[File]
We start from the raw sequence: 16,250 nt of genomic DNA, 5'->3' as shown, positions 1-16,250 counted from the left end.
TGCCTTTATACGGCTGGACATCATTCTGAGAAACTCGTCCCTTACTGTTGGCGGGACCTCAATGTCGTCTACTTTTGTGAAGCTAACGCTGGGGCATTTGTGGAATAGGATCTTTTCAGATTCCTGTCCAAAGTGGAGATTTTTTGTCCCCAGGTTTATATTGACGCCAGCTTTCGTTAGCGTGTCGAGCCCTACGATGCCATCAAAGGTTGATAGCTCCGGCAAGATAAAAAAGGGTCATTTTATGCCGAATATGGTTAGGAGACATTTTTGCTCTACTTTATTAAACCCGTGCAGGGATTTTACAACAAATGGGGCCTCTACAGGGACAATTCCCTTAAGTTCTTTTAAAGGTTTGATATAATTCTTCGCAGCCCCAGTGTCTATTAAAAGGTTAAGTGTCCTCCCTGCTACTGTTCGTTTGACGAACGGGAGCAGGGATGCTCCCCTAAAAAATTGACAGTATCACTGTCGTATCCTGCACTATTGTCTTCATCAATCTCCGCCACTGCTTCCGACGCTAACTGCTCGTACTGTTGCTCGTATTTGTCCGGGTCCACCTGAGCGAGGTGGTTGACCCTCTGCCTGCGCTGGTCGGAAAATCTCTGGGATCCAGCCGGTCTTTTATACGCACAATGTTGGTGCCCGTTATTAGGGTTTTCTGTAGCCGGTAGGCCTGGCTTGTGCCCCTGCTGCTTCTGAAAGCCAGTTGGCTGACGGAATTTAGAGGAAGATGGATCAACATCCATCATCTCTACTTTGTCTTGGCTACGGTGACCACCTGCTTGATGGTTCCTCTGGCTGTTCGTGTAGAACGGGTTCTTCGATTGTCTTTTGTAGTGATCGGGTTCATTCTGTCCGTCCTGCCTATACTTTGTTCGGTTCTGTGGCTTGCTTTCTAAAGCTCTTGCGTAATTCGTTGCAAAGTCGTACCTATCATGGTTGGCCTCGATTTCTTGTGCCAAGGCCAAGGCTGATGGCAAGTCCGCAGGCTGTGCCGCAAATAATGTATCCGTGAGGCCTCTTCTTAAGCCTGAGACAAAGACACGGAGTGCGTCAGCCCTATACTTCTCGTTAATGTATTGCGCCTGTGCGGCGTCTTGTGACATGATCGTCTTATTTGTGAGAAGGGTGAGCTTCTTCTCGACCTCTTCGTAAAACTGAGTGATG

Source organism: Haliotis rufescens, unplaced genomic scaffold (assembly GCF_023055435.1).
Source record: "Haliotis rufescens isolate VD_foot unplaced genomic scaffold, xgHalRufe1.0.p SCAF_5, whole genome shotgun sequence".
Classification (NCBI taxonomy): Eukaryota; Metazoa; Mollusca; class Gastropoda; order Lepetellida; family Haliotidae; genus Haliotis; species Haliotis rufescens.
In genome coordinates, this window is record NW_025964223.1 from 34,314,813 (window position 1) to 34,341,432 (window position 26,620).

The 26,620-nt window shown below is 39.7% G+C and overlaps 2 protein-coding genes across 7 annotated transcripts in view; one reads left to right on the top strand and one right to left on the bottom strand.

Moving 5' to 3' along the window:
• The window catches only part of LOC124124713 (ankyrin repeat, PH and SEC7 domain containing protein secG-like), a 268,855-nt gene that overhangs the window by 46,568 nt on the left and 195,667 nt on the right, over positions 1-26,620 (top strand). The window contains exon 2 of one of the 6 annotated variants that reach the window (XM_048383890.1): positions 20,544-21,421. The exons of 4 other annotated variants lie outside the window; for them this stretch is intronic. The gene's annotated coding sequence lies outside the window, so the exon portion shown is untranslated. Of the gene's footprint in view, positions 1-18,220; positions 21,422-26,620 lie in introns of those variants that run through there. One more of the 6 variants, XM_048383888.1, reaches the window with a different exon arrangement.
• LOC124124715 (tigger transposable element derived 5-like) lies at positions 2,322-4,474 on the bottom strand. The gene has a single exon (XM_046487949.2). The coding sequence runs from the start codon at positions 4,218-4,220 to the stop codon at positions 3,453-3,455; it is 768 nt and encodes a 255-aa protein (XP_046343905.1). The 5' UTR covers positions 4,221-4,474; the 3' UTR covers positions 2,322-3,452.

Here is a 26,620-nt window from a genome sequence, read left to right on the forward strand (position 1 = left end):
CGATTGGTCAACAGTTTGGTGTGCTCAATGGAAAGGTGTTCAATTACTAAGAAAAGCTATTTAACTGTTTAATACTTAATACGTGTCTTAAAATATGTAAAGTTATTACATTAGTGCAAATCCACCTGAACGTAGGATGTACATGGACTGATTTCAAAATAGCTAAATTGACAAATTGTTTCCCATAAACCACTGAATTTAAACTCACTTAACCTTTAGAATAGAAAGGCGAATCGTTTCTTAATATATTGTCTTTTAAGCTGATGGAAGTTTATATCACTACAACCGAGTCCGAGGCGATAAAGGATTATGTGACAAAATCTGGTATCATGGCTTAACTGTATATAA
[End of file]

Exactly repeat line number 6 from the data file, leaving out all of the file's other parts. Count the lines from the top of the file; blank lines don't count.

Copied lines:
In genome coordinates, this window is record NW_025964223.1 from 34,314,813 (window position 1) to 34,341,432 (window position 26,620).